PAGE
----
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however, there is little empirical evidence on how family-of-origin variables interact with sexual satisfaction. The results of this study suggest that marital quality is a strong mediator of the relationship between childhood family-of-origin experiences and sexual satisfac- tion in adulthood.

Attachment theory provides conceptual support for the idea that family of origin is connected to sexual satisfaction through marital quality (see Bowlby, 1969; Mikulincer and Shaver, 2007). The theory posits that children learn how to relate emotionally and physically to those around them through their experiences with family, offering an explanation for the significant indirect paths. Positive attachment feelings of such as those of trust, comfort and safety may continue into a marriage, affecting the quality of that relationship and spreading into connected areas such as sexual satisfaction. Negative childhood experiences might be overcome by positive experiences with a spouse, lending itself to increased sexual satisfaction.

There is a longstanding debate on the absolute continuity of child- hood attachment. Some theoreticians support the view that attach- ment from childhood will always affect aspects of adult romantic relationships, including sex. However, others argue that new experi- ences in adulthood can counter the effects of childhood experiences (Kobak, 1994). This study lends support to the latter argument, sug- gesting that the quality of one’s marriage might help to buffer the impact of childhood experiences.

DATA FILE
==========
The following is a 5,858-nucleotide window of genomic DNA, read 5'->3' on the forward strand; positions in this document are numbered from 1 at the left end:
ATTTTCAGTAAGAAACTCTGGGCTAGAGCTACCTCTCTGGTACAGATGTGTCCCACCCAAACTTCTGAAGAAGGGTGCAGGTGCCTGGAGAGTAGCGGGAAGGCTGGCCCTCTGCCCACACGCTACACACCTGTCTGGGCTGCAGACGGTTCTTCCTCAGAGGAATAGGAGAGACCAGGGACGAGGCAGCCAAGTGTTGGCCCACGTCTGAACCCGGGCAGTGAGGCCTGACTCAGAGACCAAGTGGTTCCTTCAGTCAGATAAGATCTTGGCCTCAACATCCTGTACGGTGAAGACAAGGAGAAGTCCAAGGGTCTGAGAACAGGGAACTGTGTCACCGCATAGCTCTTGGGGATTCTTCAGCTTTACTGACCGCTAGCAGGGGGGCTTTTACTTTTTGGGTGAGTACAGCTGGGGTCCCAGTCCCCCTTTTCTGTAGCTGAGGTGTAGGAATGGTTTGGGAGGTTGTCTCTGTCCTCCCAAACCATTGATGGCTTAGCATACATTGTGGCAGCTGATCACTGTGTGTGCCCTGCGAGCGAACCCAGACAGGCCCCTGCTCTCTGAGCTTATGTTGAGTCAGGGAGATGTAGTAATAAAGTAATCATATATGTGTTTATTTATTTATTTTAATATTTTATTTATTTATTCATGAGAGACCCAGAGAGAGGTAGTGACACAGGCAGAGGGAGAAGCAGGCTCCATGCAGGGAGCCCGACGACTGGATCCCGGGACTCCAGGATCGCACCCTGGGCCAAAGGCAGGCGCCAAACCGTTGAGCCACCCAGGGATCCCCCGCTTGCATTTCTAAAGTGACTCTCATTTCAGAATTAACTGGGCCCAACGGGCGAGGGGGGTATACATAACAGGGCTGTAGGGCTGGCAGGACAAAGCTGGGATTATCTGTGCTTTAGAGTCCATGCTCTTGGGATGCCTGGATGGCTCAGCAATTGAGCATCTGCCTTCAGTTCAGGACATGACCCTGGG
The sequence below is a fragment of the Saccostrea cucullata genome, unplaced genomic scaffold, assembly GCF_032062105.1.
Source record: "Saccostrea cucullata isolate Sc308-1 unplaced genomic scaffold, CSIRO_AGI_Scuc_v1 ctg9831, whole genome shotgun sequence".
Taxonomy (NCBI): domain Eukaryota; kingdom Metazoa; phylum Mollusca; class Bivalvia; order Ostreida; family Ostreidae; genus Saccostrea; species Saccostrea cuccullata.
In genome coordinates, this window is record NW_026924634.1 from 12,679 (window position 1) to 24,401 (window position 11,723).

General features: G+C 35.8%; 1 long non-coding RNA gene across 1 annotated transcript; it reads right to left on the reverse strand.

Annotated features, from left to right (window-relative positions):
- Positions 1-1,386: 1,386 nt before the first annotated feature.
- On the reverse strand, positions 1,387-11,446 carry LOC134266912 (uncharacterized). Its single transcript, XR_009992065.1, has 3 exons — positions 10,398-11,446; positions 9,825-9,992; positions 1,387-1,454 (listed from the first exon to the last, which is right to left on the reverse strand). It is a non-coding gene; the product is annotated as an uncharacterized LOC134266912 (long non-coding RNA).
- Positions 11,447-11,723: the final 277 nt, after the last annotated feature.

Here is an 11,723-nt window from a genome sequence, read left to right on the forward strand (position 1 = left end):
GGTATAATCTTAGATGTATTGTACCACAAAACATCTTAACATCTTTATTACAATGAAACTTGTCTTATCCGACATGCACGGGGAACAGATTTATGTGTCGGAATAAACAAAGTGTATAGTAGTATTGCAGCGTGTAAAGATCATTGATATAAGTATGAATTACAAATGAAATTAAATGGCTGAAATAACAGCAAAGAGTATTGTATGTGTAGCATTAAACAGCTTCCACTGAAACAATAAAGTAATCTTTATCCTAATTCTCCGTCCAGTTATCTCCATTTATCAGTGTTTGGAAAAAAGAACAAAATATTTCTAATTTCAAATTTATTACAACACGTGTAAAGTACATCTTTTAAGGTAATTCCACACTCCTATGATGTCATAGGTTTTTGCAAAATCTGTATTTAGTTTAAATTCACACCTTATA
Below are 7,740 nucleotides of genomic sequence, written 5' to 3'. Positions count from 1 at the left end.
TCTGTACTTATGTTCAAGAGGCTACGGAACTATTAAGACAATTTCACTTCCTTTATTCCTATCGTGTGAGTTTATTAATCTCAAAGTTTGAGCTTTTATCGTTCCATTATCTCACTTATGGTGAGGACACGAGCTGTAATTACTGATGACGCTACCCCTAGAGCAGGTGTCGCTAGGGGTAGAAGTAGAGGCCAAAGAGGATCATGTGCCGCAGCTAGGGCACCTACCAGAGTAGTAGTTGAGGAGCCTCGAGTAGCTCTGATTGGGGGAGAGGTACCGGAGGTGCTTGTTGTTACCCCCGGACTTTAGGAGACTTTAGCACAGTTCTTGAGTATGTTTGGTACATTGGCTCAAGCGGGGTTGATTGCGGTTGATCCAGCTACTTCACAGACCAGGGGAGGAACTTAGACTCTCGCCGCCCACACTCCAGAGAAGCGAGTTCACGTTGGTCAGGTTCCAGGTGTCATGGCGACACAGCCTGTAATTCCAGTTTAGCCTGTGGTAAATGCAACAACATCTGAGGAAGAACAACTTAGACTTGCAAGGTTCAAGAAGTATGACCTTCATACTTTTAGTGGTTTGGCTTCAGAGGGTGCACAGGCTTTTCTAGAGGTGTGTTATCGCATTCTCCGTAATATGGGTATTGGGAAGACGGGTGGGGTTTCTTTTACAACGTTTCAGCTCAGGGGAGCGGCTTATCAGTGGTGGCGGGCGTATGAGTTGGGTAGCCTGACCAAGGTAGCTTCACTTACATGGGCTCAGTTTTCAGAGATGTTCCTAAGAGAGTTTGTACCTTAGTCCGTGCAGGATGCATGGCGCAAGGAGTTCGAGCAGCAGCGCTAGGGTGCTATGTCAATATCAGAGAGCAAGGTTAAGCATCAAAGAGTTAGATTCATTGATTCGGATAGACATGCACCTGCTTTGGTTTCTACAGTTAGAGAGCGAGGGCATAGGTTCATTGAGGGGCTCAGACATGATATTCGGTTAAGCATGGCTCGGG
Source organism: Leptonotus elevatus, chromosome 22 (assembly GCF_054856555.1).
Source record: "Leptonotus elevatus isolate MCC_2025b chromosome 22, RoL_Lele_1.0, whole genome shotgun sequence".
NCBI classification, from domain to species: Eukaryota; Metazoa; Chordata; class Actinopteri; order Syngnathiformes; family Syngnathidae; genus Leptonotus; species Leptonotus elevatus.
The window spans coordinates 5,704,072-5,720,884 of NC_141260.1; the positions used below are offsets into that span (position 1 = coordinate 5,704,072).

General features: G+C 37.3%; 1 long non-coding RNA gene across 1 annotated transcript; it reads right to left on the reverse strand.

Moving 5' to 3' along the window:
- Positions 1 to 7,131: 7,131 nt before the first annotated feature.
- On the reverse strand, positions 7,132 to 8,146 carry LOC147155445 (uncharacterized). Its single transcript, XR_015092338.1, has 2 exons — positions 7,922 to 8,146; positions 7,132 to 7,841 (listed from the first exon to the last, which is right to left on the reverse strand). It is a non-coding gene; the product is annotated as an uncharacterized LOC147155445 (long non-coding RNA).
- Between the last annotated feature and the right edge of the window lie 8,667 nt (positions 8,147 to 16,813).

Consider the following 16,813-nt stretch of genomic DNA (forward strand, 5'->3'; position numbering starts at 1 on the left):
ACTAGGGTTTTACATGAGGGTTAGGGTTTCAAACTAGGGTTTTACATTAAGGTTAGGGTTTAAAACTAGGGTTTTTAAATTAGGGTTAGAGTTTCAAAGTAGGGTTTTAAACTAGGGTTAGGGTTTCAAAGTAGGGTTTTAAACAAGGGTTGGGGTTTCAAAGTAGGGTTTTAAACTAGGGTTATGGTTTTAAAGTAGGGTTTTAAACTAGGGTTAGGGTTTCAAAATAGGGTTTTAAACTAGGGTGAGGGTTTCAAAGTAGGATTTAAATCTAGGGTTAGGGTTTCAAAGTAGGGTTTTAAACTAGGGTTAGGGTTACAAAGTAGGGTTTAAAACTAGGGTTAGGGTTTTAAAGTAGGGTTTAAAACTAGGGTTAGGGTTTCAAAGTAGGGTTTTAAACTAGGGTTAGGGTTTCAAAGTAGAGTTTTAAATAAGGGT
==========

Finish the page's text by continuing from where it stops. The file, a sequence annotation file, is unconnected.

Also worthy of note is the relationship between children and their opposite sex parent. Methods of showing and receiving affection are communicated through interactions and applied to scripts for use in other relationships. The findings of this study point to marital quality as the conduit for scripts learned from the mother–son and father– daughter relationships into sexual satisfaction in adult romantic relationships.

Sobel tests confirmed significance of the indirect pathways from overall family of origin and parents’ marriage to sexual satisfaction in both the male and female models. Interestingly, perception of parents’ marriage was not a significant predictor in the full or nested models, suggesting that the individuals view their parents’ marriage may not be indicative of what is carried into adulthood in terms of scripts and expectations. One point to consider is that this variable measured how participants viewed the degree to which their parents were happy in their marriage and the extent to which the participants would like their own marriage to be like that of their parents. Perhaps a measure

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of parents’ marriage using attachment language would be better suited to the model. For example, an item might read, ‘My parents’ marriage was safe and a source of comfort’ or ‘My parents could trust each other in their marriage’. Future research should explore the potential effects of perceptions of parents’ marriage more closely in order to better understand which aspects may be related to marital quality and sexual satisfaction.

Gender differences

Examinations of gender differences in the literature have produced mixed results. There is some evidence that negative family-of-origin experiences may be harder to overcome for women (Martinson et al., 2010). Furthermore, research has identified some gender differences in predictors of sexual satisfaction (Darling et al., 1991; Larson et al., 1998); however, these differences do not seem to outweigh gender similarities. It may be that the sexuality of men and women are similarly affected by family-of-origin experiences and marital quality, as attachment theory does not claim a greater hold on men or women. It is assumed that both genders wish for closeness, security, trust and consistency in relationships and when they are not present, it is likely that both genders experience increases in attachment insecurity.